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From pastures to plates

Class writes book on the source of the food we eat

Vegetarian. Vegan. Omnivore. Many people identify as having a particular diet. But do these people know why they eat the way they do?

At 8:30 p.m. Thursday, Nov. 21, one Florida Gulf Coast University class will try to answer that question.

“Animals and Ethics” is an honors independent research class taught by professors Jessica Rhea and Sean Kelly. The six students in the class have spent the semester researching, discussing and preparing a book and presentation on the many philosophies of eating ethically.

“Every philosopher has a different take on animals: Are they intelligent beings? Are they sentient? Are they property?” said Caroline Chern, a junior in the class. When biology major Jessica Ford was researching her portion of the book, she found that “most of the books out there are trying to get you to do something specific.”

The book the class is writing involves a series of vignettes. For example, Dr. Kelly’s portion follows “Flexitarian Mike.” Each vignette is written from the point of view of a character to describe why each has chosen a particular diet. Rather than coerce readers into a particular eating philosophy, the writers of the book hope to avoid the judgmental tone often found in publications about ethical eating.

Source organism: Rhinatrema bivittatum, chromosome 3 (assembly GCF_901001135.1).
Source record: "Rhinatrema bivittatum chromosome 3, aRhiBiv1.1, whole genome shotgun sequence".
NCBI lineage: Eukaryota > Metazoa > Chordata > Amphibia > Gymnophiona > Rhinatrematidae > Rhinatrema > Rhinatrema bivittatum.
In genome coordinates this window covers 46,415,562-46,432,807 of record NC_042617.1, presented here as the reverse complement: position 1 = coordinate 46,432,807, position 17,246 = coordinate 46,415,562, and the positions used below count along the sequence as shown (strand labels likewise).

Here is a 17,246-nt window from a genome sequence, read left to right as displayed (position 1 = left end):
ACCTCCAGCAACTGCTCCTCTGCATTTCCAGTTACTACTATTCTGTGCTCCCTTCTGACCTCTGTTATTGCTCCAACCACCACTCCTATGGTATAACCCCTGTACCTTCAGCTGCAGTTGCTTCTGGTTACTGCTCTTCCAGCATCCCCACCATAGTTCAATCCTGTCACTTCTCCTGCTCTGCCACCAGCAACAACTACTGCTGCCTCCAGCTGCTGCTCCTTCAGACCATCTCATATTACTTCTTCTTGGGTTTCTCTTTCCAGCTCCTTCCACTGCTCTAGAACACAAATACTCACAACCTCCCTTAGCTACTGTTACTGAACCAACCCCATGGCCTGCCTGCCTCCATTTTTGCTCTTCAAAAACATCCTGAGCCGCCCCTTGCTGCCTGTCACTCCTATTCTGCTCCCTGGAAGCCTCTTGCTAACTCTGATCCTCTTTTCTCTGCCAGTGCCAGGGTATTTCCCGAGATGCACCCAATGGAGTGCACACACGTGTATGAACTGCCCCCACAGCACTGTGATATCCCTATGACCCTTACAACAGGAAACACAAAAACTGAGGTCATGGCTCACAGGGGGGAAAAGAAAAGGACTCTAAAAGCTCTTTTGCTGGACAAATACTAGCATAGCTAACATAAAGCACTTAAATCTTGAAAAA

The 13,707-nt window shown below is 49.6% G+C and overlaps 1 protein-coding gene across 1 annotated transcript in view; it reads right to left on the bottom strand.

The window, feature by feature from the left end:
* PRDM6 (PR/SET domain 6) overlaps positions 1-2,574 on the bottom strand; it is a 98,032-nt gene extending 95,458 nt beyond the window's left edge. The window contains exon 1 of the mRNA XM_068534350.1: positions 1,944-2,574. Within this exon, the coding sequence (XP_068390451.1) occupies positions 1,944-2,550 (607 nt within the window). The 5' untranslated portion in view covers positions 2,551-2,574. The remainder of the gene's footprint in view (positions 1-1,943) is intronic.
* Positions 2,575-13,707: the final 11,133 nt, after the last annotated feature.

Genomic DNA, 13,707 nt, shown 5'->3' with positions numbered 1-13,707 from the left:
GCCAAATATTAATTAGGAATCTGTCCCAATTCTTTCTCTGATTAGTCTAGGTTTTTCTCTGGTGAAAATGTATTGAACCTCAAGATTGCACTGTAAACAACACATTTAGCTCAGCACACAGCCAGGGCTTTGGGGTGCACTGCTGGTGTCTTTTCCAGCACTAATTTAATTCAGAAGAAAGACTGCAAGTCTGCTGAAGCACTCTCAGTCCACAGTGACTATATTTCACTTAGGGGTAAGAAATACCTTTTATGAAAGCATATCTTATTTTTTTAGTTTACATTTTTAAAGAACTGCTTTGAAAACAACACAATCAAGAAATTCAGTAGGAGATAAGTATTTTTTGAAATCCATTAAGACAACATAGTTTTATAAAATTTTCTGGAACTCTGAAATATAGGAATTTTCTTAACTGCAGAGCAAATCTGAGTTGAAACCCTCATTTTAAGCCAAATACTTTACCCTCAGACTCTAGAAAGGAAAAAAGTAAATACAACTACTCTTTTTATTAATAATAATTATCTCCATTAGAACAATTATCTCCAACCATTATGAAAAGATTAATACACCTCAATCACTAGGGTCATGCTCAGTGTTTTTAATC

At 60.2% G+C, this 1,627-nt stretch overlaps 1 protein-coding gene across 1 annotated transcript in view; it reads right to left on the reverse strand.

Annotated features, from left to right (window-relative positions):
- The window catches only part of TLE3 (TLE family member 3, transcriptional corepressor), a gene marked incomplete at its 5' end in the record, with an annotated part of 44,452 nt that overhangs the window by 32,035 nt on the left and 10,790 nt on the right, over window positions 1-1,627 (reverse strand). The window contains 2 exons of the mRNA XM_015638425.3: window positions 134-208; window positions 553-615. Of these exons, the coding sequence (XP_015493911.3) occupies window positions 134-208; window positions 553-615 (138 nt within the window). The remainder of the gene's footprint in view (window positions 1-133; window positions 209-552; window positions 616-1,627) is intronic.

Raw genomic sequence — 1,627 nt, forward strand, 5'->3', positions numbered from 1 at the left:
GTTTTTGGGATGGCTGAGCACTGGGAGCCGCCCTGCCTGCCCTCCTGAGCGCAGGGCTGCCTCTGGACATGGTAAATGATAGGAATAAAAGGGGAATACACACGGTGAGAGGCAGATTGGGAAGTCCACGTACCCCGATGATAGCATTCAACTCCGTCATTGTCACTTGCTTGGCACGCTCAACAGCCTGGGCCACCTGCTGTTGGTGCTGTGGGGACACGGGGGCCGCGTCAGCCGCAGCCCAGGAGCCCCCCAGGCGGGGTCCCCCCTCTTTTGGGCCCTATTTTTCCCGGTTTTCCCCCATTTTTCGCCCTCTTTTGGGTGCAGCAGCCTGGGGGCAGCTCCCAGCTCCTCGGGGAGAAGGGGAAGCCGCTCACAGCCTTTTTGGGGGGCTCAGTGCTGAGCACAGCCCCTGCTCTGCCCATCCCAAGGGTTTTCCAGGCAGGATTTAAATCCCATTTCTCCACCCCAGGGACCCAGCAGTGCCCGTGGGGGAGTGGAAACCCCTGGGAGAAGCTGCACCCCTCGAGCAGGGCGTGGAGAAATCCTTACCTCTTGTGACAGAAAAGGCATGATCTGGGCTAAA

“We want to give people the tools to choose a diet based on specific ethical beliefs and support that diet specifically in the Southwest Florida area,” said sophomore Jessica Baker.

Junior Rebecca Gonche has found that sometimes people don’t have a reason for what they eat.

“I didn’t really think about it. I was brought up in Brazil, and you just eat what you’re given … sometimes people don’t even think of it as a meal without meat, even though a lot of vegetarian items can taste better,” Gonche said.

Other students also have started taking a closer look at what they eat.

Ford, an animal lover and omnivore, said, “I find myself eating less and less meat. If you’re going to say you care about animals, maybe you shouldn’t eat them.”

The group will be presenting its research in an interactive, multimedia discussion Thursday in the Cohen Center, room 247. Food representing several different diets will be available.

Members of the class do not plan to change people’s eating habits through their presentation or book.

“It’s not my job to force someone to change something. I just want them to think about their choices a little bit more,” Chern said.

About The Author

Nina Barbero

Nina Barbero is a senior majoring in economics, and has been writing for Eagle News since her freshman year and enters her senior year as Eagle News' Managing Editor. When she is not in the newsroom, you can probably find her swimming at the beach, trying to talk her way out of overdue book fines at the library or hoping the Giants win at least one game this season.

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